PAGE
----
In my honest opinion, i believe Religion and Science are totally different things. Religion is about superstitious things that may or may not exist, but science is about Solid facts (which are subject to change)

The point Richard Dawkins was making against Faith Schools was that Religion blinds people into progressing. But non-religious people have more to give to life because they know things are always changing so what they say know now might not be right tomorrow and vice versa. Whereas, religious people and their prophets and books are always right ( in all matters, including society, inheritance, science, ect...), and they may NEVER be subject to any criticism or questioning, so religion breeds a stubborn and blind generation not capable of progressing ( as in Saudi Arabia for example ).

Look at the situation in Saudi Arabia, they have all that oil and fortune and their people have not been able to contribute anything to humanity.

While take Japan, "bald el buzziyeen wel kefar ", as Islamists say, has contributed more to science and the world in 50 years than other religions have done in 1400 years . Why ? Because they have no fairytales and superstitions to blind them.

Make sure you watch his documentaries , "The root of all evil ", and "Enemies of Reason".

Also make sure you read "Wahm el E3jaz el 3elmi Fel Eslam". It elaborates my point further about how religion and science do not mix, and not only that, but the dangers of religion on science and the progress of humanity.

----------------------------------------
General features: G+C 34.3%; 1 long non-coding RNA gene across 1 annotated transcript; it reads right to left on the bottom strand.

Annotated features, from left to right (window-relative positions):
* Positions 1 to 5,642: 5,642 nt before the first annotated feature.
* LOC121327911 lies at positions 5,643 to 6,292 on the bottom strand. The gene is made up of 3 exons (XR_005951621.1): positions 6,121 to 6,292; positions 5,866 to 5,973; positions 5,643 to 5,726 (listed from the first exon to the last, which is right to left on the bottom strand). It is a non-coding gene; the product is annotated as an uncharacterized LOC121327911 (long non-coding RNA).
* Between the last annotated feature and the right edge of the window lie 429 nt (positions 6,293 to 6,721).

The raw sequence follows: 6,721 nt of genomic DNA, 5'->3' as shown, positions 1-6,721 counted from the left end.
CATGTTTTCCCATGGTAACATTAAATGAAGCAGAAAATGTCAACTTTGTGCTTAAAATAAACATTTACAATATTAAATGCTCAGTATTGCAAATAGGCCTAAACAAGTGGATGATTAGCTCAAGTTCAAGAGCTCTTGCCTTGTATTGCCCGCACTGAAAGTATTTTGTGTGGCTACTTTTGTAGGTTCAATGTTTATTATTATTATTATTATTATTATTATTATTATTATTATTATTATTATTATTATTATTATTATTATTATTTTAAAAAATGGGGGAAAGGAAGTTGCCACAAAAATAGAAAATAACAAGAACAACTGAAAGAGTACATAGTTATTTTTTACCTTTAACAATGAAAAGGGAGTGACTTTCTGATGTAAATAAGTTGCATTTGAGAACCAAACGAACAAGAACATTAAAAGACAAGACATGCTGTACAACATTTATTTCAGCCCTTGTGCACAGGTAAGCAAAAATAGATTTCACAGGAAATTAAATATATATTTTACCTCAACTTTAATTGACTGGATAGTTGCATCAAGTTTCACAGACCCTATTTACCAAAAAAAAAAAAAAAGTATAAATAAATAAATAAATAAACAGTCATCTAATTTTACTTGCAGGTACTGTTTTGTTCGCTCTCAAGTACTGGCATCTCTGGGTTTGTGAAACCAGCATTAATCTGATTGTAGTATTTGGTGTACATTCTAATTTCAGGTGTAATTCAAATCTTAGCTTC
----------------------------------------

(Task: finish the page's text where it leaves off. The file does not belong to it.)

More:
Maysaloon said...

Well thanks for that Hamoudi, instead of asking me what I think about the subject you go off and write me this mini-essay where you build a straw man that you can then tear apart. You know if people listened more and talked less they'd realise that a lot of arguments don't need to happen.

Maysaloon said...

Thanks Kinzi, and always a pleasure when you drop by. Like a cool breeze on a hot day.

Barbie Jones said...

Hamoudi,I know by first hand account that the root of all evil is the love of money.Does the documentary tell us that? If it does not,then I am not interested because that would be a lie.And as for the Japanese,I've spent some time in Korea where I was totally flabbergasted by the gentle,calm nature and the peace of the Korean people and how they have tolerated the Japanese's cruel treatment of them in past history,I haven't got a clue how they carried on without giving up but became stronger as the result of the treatment,of course the Americans were so good to them.Americans on the average have such gentle nature as we know of course. I've been once in Japan and was treaded so cruelly that I'm still a little ticket off,although I have forgiven the Japanese man,instead I'll pray for him.Needless to say he represented Japan to me and I was not impressed.

kinziblogs said...

Maysa, thanks! Sounds like you were a cool breeze for others yesterday, may Allah give you ample opportunity to continue that ministry this hot Ramadan. :)